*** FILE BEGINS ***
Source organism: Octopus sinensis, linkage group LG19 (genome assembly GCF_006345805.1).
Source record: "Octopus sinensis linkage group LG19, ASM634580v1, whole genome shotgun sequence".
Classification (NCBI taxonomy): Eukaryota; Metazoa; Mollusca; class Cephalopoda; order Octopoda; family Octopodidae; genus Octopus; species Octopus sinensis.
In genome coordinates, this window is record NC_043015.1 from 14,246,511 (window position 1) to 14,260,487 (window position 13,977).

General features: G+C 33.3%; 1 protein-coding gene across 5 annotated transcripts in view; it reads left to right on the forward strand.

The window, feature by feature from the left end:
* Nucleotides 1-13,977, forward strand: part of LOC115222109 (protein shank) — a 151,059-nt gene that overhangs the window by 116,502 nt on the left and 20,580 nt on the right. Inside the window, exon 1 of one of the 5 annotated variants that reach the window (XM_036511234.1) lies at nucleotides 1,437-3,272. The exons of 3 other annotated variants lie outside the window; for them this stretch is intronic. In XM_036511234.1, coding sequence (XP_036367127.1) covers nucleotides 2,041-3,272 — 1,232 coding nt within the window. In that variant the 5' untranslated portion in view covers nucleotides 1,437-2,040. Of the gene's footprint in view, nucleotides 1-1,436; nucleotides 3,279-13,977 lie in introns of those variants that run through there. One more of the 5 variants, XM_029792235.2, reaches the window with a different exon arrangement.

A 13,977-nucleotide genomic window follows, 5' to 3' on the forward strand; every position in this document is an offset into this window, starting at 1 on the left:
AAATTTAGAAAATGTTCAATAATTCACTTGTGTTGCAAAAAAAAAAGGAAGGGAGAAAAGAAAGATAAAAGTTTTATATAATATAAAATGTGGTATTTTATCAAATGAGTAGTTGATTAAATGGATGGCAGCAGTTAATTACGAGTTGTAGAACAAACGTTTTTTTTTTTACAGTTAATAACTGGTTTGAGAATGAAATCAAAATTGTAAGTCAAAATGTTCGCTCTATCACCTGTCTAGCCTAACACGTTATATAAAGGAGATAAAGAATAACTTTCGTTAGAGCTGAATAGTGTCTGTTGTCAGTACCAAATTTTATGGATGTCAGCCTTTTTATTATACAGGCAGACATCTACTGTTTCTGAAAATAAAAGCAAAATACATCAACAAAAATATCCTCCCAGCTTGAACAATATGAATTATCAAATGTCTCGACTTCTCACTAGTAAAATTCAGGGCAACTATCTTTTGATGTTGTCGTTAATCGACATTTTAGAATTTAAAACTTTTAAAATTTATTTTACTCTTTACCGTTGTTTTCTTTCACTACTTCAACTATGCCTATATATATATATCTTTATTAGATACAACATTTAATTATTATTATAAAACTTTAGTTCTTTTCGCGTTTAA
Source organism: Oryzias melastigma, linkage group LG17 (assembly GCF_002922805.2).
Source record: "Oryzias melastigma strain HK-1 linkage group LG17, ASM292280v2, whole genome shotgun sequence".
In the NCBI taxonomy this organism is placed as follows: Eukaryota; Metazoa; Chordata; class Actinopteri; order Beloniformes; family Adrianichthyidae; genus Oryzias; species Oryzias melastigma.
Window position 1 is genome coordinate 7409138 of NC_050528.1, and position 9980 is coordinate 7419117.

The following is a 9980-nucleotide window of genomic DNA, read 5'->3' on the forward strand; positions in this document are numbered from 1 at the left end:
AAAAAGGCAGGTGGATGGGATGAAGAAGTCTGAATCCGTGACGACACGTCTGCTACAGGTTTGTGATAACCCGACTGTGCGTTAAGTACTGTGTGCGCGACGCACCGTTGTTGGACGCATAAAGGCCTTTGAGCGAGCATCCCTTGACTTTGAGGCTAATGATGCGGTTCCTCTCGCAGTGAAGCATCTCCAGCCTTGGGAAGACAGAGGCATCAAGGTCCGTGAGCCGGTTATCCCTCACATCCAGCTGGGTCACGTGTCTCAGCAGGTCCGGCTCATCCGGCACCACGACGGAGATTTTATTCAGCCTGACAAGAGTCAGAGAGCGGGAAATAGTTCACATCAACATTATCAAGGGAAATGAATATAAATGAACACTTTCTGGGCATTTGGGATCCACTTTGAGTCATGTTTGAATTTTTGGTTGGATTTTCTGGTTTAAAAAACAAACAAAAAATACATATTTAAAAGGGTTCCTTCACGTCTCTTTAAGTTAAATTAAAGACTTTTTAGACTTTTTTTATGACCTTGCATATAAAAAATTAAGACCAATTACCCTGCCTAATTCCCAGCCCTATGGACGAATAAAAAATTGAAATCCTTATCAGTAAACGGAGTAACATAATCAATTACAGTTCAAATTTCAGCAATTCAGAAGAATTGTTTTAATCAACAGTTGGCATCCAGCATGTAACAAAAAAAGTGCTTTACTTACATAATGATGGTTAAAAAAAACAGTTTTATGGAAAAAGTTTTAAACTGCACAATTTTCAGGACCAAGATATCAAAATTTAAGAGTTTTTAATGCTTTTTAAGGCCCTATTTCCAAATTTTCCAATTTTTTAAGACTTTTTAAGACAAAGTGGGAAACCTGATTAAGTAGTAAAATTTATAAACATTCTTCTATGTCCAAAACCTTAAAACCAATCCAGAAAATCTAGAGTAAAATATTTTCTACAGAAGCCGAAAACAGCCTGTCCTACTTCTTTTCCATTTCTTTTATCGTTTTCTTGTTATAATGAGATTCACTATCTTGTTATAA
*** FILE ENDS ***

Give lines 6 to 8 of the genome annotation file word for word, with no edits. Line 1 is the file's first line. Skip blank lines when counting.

The window, feature by feature from the left end:
* Nucleotides 1-13,977, forward strand: part of LOC115222109 (protein shank) — a 151,059-nt gene that overhangs the window by 116,502 nt on the left and 20,580 nt on the right. Inside the window, exon 1 of one of the 5 annotated variants that reach the window (XM_036511234.1) lies at nucleotides 1,437-3,272. The exons of 3 other annotated variants lie outside the window; for them this stretch is intronic. In XM_036511234.1, coding sequence (XP_036367127.1) covers nucleotides 2,041-3,272 — 1,232 coding nt within the window. In that variant the 5' untranslated portion in view covers nucleotides 1,437-2,040. Of the gene's footprint in view, nucleotides 1-1,436; nucleotides 3,279-13,977 lie in introns of those variants that run through there. One more of the 5 variants, XM_029792235.2, reaches the window with a different exon arrangement.

A 13,977-nucleotide genomic window follows, 5' to 3' on the forward strand; every position in this document is an offset into this window, starting at 1 on the left: